Wine Talk

Snooth User: Richard Foxall

Winemaker's Dinner at Mauritson/Rockpile, June 2.

Posted by Richard Foxall, Jun 4, 2012.

As many of my fellow Snoothers know, I'm a big fan of the wines of the Dry Creek Valley and particularly of a few of the winemakers up there.  Most of them specialize to a degree in Zinfandel, a grape that has its hard-core fans, but does not get all the recognition of more widely-planted varieties like Cabernet, Syrah, Pinot Noir.  A lot of folks associate Zin with the blush wines of the past, or fruit bombs that taste like they should be spooned from a jelly jar instead of sipped from stemware.  That's their loss:  Dry Creek Zins can range from elegant, almost Burgundian wines to the aforementioned fruit bombs; there's plenty of great, restrained ones in that spectrum.

As good as Dry Creek Zin can be, there's a place where it gets (mostly) top billing that has conditions uniquely suited to Zin, and which produces other great wines.  Slightly overlapping Dry Creek's appellation, but uniquely situated, is the Rockpile AVA.  Haven't heard of it?  Not surprising: Only a few wineries have access to the grapes, and the wines are bought up about as quickly as they are made.  Rockpile is huge, but the planted (and plantable) area is only about 160 acres.  It sits above Lake Sonoma, which was created in 1982 when the area behind Warm Springs Dam filled up.  The dam was a project of the Army Corps of Engineers for flood control, electricity generation, and irrigation. 

The ancestors of the Mauritson family farmed and ranched the land where Lake Sonoma is today starting 140 years ago.  When the dam was built, they lost thousands of acres to imminent domain.  But some time ago, they saw the possibilities created by the lake's properties as a heat sink:  It moderated temperatures for longer growing seasons, which meant a chance to grow outstanding grapes.  They had long farmed wine grapes on the DCV floor, but forward thinking descendants of the original farmer/winemakers saw the new possibility. The silver lining, Clay said, if there can be one to losing 3300 acres of land.

Two years ago I first drank Clay Mauritson's Cemetery Vineyard Rockpile Zinfandel.  I had previously had one of Clay's DCV cabs (an anomaly for DCV, but well worth checking out), but this was revelatory.  I've talked it up here before in other threads.  My efforts to get more were frustrated: I'm far from the only one to discover it.  Even begging Clay via email didn't work. So I signed up for the Rockpile Wine Club to insure I got my hands on more.  I'd take whatever else they gave me to get some Cemetery. 

One perk of the club is that you can attend dinners a couple times a year in the Rockpile vineyards.  This last weekend, I attended my first.  I drank quite a bit of fantastic wine and learned a ton.

James Setchim of Palace Cafe in New Orleans (owned by the Brennans, who are to N.O. dining what, I don't know, Mondavi is to Napa wine) cooked.  When we arrived at the winery to take the bus to the Vineyard, we were met with appetizers of alligator sausage and crawfish etouffe, traditional N.O. food.  My first time eating alligator.  Know what it tastes like?  Meatier iguana.  It was in a Crystal Hot Sauce-based sauce. The etouffe was really delicious.  The staff was pouring Mauritson's DCV Sauv Blanc.  I've asked the winemaker at Yoakim Bridge and Mike Talty of Talty what they drink beside their own wine, and both have mentioned this one.  It lived up to expectations.  Crisp, a hint of white grapefruit at the back end, not oaky, not wildly grassy but with a hint of mown hay.  It's not Sancerre, and not trying to be, it's a bit less austere than the silex-grown Loires, but the finish is clean like that.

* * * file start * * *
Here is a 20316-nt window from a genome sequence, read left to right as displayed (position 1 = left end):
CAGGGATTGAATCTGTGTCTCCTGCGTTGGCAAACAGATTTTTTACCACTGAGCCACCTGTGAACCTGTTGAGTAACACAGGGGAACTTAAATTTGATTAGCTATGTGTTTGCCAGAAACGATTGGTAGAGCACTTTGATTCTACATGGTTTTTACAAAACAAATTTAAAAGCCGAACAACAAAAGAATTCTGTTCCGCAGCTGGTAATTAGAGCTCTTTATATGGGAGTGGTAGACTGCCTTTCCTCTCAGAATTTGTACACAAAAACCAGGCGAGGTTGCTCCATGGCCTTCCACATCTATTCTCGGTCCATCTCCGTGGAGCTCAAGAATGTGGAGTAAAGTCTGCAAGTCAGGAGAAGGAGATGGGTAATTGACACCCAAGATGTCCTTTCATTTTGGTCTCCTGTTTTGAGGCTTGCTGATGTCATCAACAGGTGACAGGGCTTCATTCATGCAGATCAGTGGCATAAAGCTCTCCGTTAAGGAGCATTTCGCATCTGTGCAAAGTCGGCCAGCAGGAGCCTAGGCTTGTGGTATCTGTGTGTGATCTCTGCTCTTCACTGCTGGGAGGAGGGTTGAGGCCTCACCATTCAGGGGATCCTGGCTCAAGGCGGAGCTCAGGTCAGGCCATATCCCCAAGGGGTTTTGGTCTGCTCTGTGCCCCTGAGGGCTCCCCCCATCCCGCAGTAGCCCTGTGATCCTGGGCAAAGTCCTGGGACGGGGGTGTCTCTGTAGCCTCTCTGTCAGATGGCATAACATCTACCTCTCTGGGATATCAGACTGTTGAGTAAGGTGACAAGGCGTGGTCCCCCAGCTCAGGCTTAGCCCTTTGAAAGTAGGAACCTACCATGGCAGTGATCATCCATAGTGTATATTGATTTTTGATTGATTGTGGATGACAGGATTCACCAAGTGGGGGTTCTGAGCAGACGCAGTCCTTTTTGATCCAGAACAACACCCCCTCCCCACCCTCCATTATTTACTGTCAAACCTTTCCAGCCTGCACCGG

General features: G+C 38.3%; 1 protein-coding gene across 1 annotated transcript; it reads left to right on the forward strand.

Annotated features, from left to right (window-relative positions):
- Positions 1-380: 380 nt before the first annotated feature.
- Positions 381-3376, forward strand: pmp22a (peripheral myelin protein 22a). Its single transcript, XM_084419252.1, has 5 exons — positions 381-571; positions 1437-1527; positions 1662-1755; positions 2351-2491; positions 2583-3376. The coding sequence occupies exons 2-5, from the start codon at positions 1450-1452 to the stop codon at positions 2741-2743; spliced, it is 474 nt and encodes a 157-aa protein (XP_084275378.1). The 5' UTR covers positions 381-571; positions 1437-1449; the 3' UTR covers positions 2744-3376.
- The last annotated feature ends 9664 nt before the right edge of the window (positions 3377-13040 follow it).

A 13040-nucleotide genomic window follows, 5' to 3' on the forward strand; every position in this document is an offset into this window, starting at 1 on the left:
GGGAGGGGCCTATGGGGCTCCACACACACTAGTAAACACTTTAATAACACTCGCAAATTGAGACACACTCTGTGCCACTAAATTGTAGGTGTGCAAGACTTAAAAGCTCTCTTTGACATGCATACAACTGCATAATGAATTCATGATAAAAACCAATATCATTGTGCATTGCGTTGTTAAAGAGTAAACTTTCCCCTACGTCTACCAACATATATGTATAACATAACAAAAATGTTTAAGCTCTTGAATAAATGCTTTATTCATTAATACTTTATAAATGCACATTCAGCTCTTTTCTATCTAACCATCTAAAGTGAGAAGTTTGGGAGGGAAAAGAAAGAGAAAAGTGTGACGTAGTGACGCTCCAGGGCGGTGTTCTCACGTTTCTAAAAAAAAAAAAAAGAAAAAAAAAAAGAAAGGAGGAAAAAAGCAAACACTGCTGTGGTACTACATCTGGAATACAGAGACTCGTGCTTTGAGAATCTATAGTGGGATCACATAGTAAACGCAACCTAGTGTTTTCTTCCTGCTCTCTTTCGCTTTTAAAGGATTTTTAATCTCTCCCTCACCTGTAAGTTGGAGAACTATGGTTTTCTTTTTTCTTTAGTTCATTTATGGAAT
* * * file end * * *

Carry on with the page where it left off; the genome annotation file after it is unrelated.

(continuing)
While still at the winery, I cornered Clay and asked a lot of questions as he stood near a map of the appellation.  Turns out that, of the 160 acres planted to vines, the Mauritson family owns about half, perhaps more.  Of course, they lost much more, but they were instrumental in recognizing the character of the area and establishing the AVA. Interestingly, Clay's siblings own the vineyards as one entity, and he owns the winery as another.  There's cross ownership, but Clay has to pay market price for the grapes.  What does that mean?  Turley has looked at the cost of purchasing grapes or having a growing contract and deemed it too expensive.  Clay's wines, at around $40 a bottle, are a lot less expensive, even though he gets no break on price.  (Turley's vineyard management practices are a factor in their cost--they are aimed at producing over-the-top wines at corresponding prices.) Clay also mentioned that they measure their production by pounds per vine, trimming the vines to lower yields, measuring by the number of spurs and shoots, which requires an earlier commitment than just dropping fruit later.  They also drop fruit, again by measuring the number of bunches per vine.  I've forgotten the numbers, but they are tiny--one to two spurs, one or two bunches per shoot.  The yields on a per acre basis look higher because the vines are planted closely together--they are able to do that because the howling winds of Rockpile prevent rot, and the steep slopes allow grapes to get adequate sun because they aren't shaded.  The slopes also cause a deceptive measure of acreage, which inflates the appearance of the yields--think of the length of the hypotenuse above the base of a right triangle, and think of a very steep slope and you'll get the idea. That steep slope means vineyard work has to be done by hand and everything has to be walked--not driven.

On the way up to the winery, the bus stereo system blasted the Who, among others, and I thought about another thread here comparing winemakers to Iron Maiden and T. Monk.  I shared that comparison with Clay later and he laughed and quoted a Quiet Riot song--our dining partner pointed out the mistake and we laughed some more. 

To get to the dining area, which was in a grove in the middle of the Jack's Cabin Vineyard, we had to walk down a steep path through the vines.  On the way, assistant winemaker Emma Kudritzki explained that the flowers had recently bloomed and successfully self pollinated.  Good thing, because the winds were howling when we got there.  Too much wind or untimely rains (which we had today) can cause the pollen to blow or drop away from the flowers, which causes them to not set fruit.  When we arrived, we were served a nice rose, but anticipation was high for what was to come.